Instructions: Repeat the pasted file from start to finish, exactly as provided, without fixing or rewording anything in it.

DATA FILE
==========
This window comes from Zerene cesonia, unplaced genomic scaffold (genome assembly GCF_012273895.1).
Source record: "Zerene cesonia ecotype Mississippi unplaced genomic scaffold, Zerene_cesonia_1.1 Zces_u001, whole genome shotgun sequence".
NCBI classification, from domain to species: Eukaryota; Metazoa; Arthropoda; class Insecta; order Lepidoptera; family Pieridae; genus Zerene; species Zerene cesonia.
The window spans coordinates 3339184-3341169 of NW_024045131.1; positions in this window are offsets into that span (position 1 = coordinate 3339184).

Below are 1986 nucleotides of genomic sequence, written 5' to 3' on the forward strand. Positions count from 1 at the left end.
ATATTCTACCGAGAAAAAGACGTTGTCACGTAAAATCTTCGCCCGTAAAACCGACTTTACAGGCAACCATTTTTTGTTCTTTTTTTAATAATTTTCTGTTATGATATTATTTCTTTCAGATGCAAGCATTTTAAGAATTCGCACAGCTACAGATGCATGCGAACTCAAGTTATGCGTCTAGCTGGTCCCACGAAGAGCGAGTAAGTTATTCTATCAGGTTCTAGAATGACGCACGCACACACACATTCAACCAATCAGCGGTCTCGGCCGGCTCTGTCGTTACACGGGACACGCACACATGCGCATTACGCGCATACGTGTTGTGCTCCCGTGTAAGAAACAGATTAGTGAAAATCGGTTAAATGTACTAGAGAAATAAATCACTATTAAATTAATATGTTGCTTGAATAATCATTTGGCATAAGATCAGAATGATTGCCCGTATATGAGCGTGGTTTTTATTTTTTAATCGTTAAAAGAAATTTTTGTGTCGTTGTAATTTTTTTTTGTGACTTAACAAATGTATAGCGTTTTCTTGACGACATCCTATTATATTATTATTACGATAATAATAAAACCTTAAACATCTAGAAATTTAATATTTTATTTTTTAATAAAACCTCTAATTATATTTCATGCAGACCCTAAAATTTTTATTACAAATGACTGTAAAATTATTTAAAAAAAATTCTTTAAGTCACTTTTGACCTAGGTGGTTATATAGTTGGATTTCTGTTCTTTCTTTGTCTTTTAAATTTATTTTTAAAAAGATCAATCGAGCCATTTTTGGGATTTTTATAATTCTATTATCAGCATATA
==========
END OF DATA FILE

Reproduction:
This window comes from Zerene cesonia, unplaced genomic scaffold (genome assembly GCF_012273895.1).
Source record: "Zerene cesonia ecotype Mississippi unplaced genomic scaffold, Zerene_cesonia_1.1 Zces_u001, whole genome shotgun sequence".
NCBI classification, from domain to species: Eukaryota; Metazoa; Arthropoda; class Insecta; order Lepidoptera; family Pieridae; genus Zerene; species Zerene cesonia.
The window spans coordinates 3339184-3341169 of NW_024045131.1; positions in this window are offsets into that span (position 1 = coordinate 3339184).

Below are 1986 nucleotides of genomic sequence, written 5' to 3' on the forward strand. Positions count from 1 at the left end.
ATATTCTACCGAGAAAAAGACGTTGTCACGTAAAATCTTCGCCCGTAAAACCGACTTTACAGGCAACCATTTTTTGTTCTTTTTTTAATAATTTTCTGTTATGATATTATTTCTTTCAGATGCAAGCATTTTAAGAATTCGCACAGCTACAGATGCATGCGAACTCAAGTTATGCGTCTAGCTGGTCCCACGAAGAGCGAGTAAGTTATTCTATCAGGTTCTAGAATGACGCACGCACACACACATTCAACCAATCAGCGGTCTCGGCCGGCTCTGTCGTTACACGGGACACGCACACATGCGCATTACGCGCATACGTGTTGTGCTCCCGTGTAAGAAACAGATTAGTGAAAATCGGTTAAATGTACTAGAGAAATAAATCACTATTAAATTAATATGTTGCTTGAATAATCATTTGGCATAAGATCAGAATGATTGCCCGTATATGAGCGTGGTTTTTATTTTTTAATCGTTAAAAGAAATTTTTGTGTCGTTGTAATTTTTTTTTGTGACTTAACAAATGTATAGCGTTTTCTTGACGACATCCTATTATATTATTATTACGATAATAATAAAACCTTAAACATCTAGAAATTTAATATTTTATTTTTTAATAAAACCTCTAATTATATTTCATGCAGACCCTAAAATTTTTATTACAAATGACTGTAAAATTATTTAAAAAAAATTCTTTAAGTCACTTTTGACCTAGGTGGTTATATAGTTGGATTTCTGTTCTTTCTTTGTCTTTTAAATTTATTTTTAAAAAGATCAATCGAGCCATTTTTGGGATTTTTATAATTCTATTATCAGCATATA